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Dark Patterns in Web Design: the Tricks and Why You Say Yes

Published on
May 6, 2024

Caught in the Web: Understanding Dark Patterns and Their Persuasive Tactics

The Tricks of the Trade: Deceptive Web Design

In the digital world, web design plays a crucial role in user experience (UX), guiding users through web interactions in a way that should be intuitive and enriching. However, not all web designs are created with user welfare in mind. Some are intentionally crafted to trick, manipulate, or deceive — these are known as "dark patterns." This blog post explores what dark patterns are, how they influence user behavior, and why users often fall for them despite their better judgment. Moreover, we discuss the significance of auditing and remediating dark patterns to ensure fair and ethical web practices.

What are Dark Patterns?

Dark patterns are deceptive UX/UI manipulations used in websites and apps to coax users into making decisions they wouldn’t have made if they had all the necessary information or a clear understanding of their choices. These manipulative practices are designed to benefit the business, often at the expense of the user. For example? The big fat green “Accept All” button, the so-called “free trial” which you’ll never be able to cancel, but also walls of jargon, inaccessible paths to exercise your rights… Sadly, there are hundreds of types of dark patterns, present in 97% of European sites according to the European Commission, 90% in Japan, really they are everywhere.

Types of Dark Patterns

Dr. Harry Brignull, with whom we have the pleasure to collaborate, coined the term “dark patterns” back in 2010 and identified 16 different types of dark patterns. No less than 17 different taxonomies have been created since, by researchers or regulators, and one ontology has also been created. Here are some examples of some forms dark patterns can take:

  • Confirm shaming: making the user ashamed of clicking on the button to decline a given offer, for example “no, I don’t want to look my best” to decline a sales offer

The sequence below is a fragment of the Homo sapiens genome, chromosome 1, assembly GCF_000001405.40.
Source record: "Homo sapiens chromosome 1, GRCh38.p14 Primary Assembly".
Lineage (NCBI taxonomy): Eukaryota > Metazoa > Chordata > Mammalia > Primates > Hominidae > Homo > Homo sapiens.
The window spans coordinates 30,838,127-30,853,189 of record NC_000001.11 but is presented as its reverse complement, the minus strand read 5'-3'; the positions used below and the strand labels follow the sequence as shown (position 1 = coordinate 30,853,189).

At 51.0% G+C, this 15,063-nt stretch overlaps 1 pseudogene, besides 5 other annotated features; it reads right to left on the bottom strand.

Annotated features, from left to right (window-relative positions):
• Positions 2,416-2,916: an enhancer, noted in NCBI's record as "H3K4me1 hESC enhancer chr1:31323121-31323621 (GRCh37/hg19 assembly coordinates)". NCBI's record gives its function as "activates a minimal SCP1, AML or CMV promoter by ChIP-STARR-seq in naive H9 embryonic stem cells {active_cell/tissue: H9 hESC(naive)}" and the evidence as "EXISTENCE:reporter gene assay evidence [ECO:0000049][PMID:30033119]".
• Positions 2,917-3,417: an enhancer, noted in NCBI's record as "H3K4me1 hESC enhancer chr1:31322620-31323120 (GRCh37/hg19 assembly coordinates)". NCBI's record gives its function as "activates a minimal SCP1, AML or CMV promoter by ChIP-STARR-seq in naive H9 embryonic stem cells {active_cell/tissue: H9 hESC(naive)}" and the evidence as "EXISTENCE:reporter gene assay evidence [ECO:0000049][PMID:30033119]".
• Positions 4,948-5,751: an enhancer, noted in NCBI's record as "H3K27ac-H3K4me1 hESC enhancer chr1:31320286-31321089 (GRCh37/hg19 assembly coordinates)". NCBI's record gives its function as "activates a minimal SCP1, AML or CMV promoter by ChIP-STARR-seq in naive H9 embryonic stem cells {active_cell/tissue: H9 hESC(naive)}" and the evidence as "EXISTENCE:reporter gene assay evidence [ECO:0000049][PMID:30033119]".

• Fake scarcity: the user is pressured by a fake allegation of limited supply or stock
  • Bait and Switch: The user sets out to do one thing, but a different, undesirable thing happens instead.
  • Misdirection: Focuses the user’s attention on one thing to distract from another.
  • Hidden Costs: Prices are not transparent; extra charges are revealed only at the last step of the checkout process.
  • Disguised Ads: Advertisements that are camouflaged as other kinds of content or navigation, misleading users into clicking on them.
  • Forced Continuity: When a free trial with a credit card ends, charges begin automatically without adequate notice.
  • Friend Spam: The product asks for your email or social media permissions under the pretense it will be used for a desirable outcome (e.g., finding friends), but then spams all your contacts in a misleading manner.

Harry Brignull is also author of the book, “Deceptive Patterns, Exposing the Tricks Tech Companies Use to Control You,” a great resource for those who are interested.

Why You Say Yes to Deceptive Design

Understanding why users fall for dark patterns is complex, because it taps into fundamental aspects of human psychology, and neurosciences. We all have cognitive bias: sort of mental shortcuts that we resort to to save time or when placed in certain situations, to “act fast” with low cognitive effort. There are no less than 180 cognitive biases identified to date. They make us predictable, thus manipulable. Here are just a few examples of cognitive biases which are used by dark patterns:

  • Anchoring bias: it’s a cognitive bias that causes us to rely too heavily on the first piece of information we are given about a topic.